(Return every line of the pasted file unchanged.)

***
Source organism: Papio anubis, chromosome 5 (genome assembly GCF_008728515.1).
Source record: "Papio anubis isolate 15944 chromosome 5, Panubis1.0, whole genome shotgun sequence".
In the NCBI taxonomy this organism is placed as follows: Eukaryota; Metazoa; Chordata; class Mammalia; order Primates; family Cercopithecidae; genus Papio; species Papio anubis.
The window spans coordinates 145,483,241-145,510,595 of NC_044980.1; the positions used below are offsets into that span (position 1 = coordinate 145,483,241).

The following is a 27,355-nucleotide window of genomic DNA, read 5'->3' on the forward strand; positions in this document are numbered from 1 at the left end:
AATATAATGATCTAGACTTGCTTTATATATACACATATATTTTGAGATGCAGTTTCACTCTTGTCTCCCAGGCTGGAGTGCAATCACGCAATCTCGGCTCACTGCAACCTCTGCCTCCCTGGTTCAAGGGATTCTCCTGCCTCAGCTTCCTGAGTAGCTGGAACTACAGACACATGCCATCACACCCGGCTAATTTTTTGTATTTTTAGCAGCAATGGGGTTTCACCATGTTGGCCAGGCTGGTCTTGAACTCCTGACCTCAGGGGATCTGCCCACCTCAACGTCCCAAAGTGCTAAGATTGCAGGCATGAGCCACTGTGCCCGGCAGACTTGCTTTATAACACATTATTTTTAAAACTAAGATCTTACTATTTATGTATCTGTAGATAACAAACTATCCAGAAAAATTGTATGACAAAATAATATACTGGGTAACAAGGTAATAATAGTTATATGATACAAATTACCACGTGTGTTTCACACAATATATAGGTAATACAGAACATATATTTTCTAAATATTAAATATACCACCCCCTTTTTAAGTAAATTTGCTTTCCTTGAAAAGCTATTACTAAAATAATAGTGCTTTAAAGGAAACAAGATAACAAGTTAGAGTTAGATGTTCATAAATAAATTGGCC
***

Source organism: Papio anubis, chromosome 5 (genome assembly GCF_008728515.1).
Source record: "Papio anubis isolate 15944 chromosome 5, Panubis1.0, whole genome shotgun sequence".
In the NCBI taxonomy this organism is placed as follows: Eukaryota; Metazoa; Chordata; class Mammalia; order Primates; family Cercopithecidae; genus Papio; species Papio anubis.
The window spans coordinates 145,483,241-145,510,595 of NC_044980.1; the positions used below are offsets into that span (position 1 = coordinate 145,483,241).

The following is a 27,355-nucleotide window of genomic DNA, read 5'->3' on the forward strand; positions in this document are numbered from 1 at the left end:
AATATAATGATCTAGACTTGCTTTATATATACACATATATTTTGAGATGCAGTTTCACTCTTGTCTCCCAGGCTGGAGTGCAATCACGCAATCTCGGCTCACTGCAACCTCTGCCTCCCTGGTTCAAGGGATTCTCCTGCCTCAGCTTCCTGAGTAGCTGGAACTACAGACACATGCCATCACACCCGGCTAATTTTTTGTATTTTTAGCAGCAATGGGGTTTCACCATGTTGGCCAGGCTGGTCTTGAACTCCTGACCTCAGGGGATCTGCCCACCTCAACGTCCCAAAGTGCTAAGATTGCAGGCATGAGCCACTGTGCCCGGCAGACTTGCTTTATAACACATTATTTTTAAAACTAAGATCTTACTATTTATGTATCTGTAGATAACAAACTATCCAGAAAAATTGTATGACAAAATAATATACTGGGTAACAAGGTAATAATAGTTATATGATACAAATTACCACGTGTGTTTCACACAATATATAGGTAATACAGAACATATATTTTCTAAATATTAAATATACCACCCCCTTTTTAAGTAAATTTGCTTTCCTTGAAAAGCTATTACTAAAATAATAGTGCTTTAAAGGAAACAAGATAACAAGTTAGAGTTAGATGTTCATAAATAAATTGGCC